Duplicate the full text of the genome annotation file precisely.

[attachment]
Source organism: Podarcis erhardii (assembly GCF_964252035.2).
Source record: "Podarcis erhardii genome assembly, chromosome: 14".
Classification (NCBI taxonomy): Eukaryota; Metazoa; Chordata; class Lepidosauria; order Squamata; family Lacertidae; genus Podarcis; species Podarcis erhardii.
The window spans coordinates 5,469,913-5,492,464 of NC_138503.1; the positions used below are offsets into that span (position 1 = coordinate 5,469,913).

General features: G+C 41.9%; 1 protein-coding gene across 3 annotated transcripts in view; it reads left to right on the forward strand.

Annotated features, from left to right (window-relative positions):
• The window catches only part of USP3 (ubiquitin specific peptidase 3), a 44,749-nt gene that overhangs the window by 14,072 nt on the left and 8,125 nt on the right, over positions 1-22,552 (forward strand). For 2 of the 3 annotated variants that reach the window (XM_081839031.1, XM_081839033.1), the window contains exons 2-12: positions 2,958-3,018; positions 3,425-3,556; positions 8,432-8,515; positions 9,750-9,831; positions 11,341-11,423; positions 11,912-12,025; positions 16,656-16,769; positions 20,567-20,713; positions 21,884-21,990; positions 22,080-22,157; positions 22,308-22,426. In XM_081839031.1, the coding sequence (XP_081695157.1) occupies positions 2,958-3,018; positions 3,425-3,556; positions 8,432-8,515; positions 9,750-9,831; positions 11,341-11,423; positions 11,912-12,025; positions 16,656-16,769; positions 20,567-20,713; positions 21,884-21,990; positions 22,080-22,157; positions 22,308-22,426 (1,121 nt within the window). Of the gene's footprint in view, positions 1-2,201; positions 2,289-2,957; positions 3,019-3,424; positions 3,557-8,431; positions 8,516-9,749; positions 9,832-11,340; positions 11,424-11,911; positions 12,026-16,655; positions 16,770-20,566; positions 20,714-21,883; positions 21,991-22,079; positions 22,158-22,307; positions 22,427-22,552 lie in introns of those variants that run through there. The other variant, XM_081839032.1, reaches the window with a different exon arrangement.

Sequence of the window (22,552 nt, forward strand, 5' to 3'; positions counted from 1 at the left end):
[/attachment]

Source organism: Podarcis erhardii (assembly GCF_964252035.2).
Source record: "Podarcis erhardii genome assembly, chromosome: 14".
Classification (NCBI taxonomy): Eukaryota; Metazoa; Chordata; class Lepidosauria; order Squamata; family Lacertidae; genus Podarcis; species Podarcis erhardii.
The window spans coordinates 5,469,913-5,492,464 of NC_138503.1; the positions used below are offsets into that span (position 1 = coordinate 5,469,913).

General features: G+C 41.9%; 1 protein-coding gene across 3 annotated transcripts in view; it reads left to right on the forward strand.

Annotated features, from left to right (window-relative positions):
• The window catches only part of USP3 (ubiquitin specific peptidase 3), a 44,749-nt gene that overhangs the window by 14,072 nt on the left and 8,125 nt on the right, over positions 1-22,552 (forward strand). For 2 of the 3 annotated variants that reach the window (XM_081839031.1, XM_081839033.1), the window contains exons 2-12: positions 2,958-3,018; positions 3,425-3,556; positions 8,432-8,515; positions 9,750-9,831; positions 11,341-11,423; positions 11,912-12,025; positions 16,656-16,769; positions 20,567-20,713; positions 21,884-21,990; positions 22,080-22,157; positions 22,308-22,426. In XM_081839031.1, the coding sequence (XP_081695157.1) occupies positions 2,958-3,018; positions 3,425-3,556; positions 8,432-8,515; positions 9,750-9,831; positions 11,341-11,423; positions 11,912-12,025; positions 16,656-16,769; positions 20,567-20,713; positions 21,884-21,990; positions 22,080-22,157; positions 22,308-22,426 (1,121 nt within the window). Of the gene's footprint in view, positions 1-2,201; positions 2,289-2,957; positions 3,019-3,424; positions 3,557-8,431; positions 8,516-9,749; positions 9,832-11,340; positions 11,424-11,911; positions 12,026-16,655; positions 16,770-20,566; positions 20,714-21,883; positions 21,991-22,079; positions 22,158-22,307; positions 22,427-22,552 lie in introns of those variants that run through there. The other variant, XM_081839032.1, reaches the window with a different exon arrangement.

Sequence of the window (22,552 nt, forward strand, 5' to 3'; positions counted from 1 at the left end):